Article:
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The one thing that activists on every side of the abortion debate agree
on is that we should reduce the number of unwanted pregnancies.

America's rate of unwanted pregnancy is a huge public health scandal,
but five years after being approved by the FDA, emergency
contraception--the use of normal birth control pills to block pregnancy
within seventy-two hours of unprotected sex--has yet to fulfill its
potential. Part of the problem has to do with the difficulty of getting
EC in time; many doctors don't want the hassle of dealing with walk-in
patients, many clinics are closed on weekends and holidays (times of
peak demand) and some pharmacies, like Wal-Mart's, refuse to stock it.
That anti-choicers falsely liken EC to abortion and tar it as a
dangerous drug doesn't help.

The main barrier to EC use, though, is that most women don't know what
it is. To spread the word, Jennifer Baumgardner and I have written an
open letter explaining how EC works, how to get it and why women should
even consider acquiring it in advance. If every Nation
reader with access to the Internet forwards it to ten people and one
list, and those people do the same and on and on, it could reach
thousands, even millions of women. Like ads for Viagra, only not spam.
Activism doesn't get much easier than this!

An Open Letter About EC

The one thing that activists on every side of the abortion debate agree
on is that we should reduce the number of unwanted pregnancies. There
are 3 million unintended pregnancies each year in the United States;
around 1.4 million of them end in abortion. Yet the best tool for
reducing unwanted pregnancies has only been used by 2 percent of all
adult women in the United States, and only 11 percent of us know enough
about it to be able to use it. No, we aren't talking about
abstinence--we mean something that works!

The tool is EC, which stands for Emergency Contraception (and is also
known as the Morning After Pill). For more than twenty-five years,
doctors have dispensed EC "off label" in the form of a handful of daily
birth control pills. Meanwhile, many women have taken matters into their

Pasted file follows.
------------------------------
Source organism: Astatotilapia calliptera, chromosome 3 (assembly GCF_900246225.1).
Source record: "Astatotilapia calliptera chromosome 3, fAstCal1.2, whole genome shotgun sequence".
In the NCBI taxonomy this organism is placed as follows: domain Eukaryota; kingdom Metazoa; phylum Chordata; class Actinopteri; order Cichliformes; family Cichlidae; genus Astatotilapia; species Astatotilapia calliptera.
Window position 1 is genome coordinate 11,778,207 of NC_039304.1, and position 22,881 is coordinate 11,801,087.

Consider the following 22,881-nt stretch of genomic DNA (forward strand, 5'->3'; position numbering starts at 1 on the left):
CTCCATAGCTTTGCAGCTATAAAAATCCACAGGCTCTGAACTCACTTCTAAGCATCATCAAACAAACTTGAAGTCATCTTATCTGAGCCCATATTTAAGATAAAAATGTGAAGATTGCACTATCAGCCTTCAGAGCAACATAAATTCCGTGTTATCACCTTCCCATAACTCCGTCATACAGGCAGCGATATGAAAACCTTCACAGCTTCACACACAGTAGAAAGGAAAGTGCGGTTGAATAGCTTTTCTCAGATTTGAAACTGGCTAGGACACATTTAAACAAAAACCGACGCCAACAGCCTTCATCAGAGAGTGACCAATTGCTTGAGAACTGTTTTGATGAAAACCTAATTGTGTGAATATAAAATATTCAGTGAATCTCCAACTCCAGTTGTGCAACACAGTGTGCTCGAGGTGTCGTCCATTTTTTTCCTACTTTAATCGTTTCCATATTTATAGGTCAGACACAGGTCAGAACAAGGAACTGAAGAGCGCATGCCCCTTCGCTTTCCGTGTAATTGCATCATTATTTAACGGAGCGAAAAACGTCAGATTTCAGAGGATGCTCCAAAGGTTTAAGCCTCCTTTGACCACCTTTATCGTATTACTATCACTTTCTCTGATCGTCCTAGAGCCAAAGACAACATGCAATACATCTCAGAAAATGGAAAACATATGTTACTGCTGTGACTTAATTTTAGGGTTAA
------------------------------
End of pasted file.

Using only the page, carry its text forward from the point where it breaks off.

own hands by popping a handful themselves after one of those nights--you
know, when the condom broke or the diaphragm slipped or for whatever
reason you had unprotected sex.

Preven (on the market since 1998) and Plan B (approved in 1999), the
dedicated forms of EC, operate essentially as a higher-dose version of
the Pill. The first dose is taken within seventy-two hours after
unprotected sex, and a second pill is taken twelve hours later. EC is at
least 75 percent effective in preventing an unwanted pregnancy after sex
by interrupting ovulation, fertilization and implantation of the egg.

If you are sexually active, or even if you're not right now, you should
keep a dose of EC on hand. It's less anxiety-producing than waiting
around to see if you miss your period; much easier, cheaper and more
pleasant than having to arrange for a surgical abortion. To find an EC
provider in your area, see, or

Pass this on to anyone you think may not know about backing up their
birth control (or do your own thing and let us know about it). Let's
make sure we have access to our own hard-won sexual and reproductive

The Things You Need to Know About EC

EC is easy. A woman takes a dose of EC within seventy-two hours of
unprotected sex, followed by a second dose twelve hours later.

EC is legal.

EC is safe. It is FDA-approved and supported by the American College
of Obstetricians and Gynecologists.

EC is not an abortion. Anti-choicers who call EC "the abortion
pill" or "chemical abortion" also believe contraceptive pills,
injections and IUDs are abortions. According to the FDA, EC pills "are
not effective if the woman is pregnant; they act primarily by delaying
or inhibiting ovulation, and/or by altering tubal transport of sperm
and/or ova (thereby inhibiting fertilization), and/or altering the
endometrium (thereby inhibiting implantation)."

EC has a long shelf life. You can keep your EC on hand for at least two

EC is for women who use birth control. You should back up your
birth control by keeping a dose of EC in your medicine cabinet or purse.

What You Can Do to Help

Forward this e-mail to everyone you know. Post it on lists, especially
those with lots of women and girls. Print out this information,
photocopy it to make instant leaflets and pass them around in your
community. Call your healthcare provider, clinic, or university health
service and ask if they provide EC. Spread the word if they do. Lobby
them (via petitions, meetings with the administrators, etc.) to offer EC
if they don't.

Make sure that your ER has EC on hand for rape victims and offers it to
them as a matter of policy. Many hospitals, including most Catholic
hospitals, do not dispense EC even to rape victims.

Get in touch with local organizations--Planned Parenthood, NOW, NARAL,
campus groups--and work with them to pressure hospitals to amend their

If you can't find a group, start your own. Submit an Op-Ed to your local
paper or send letters to the editor about EC.

Make sure your pharmacy fills EC prescriptions. Some states have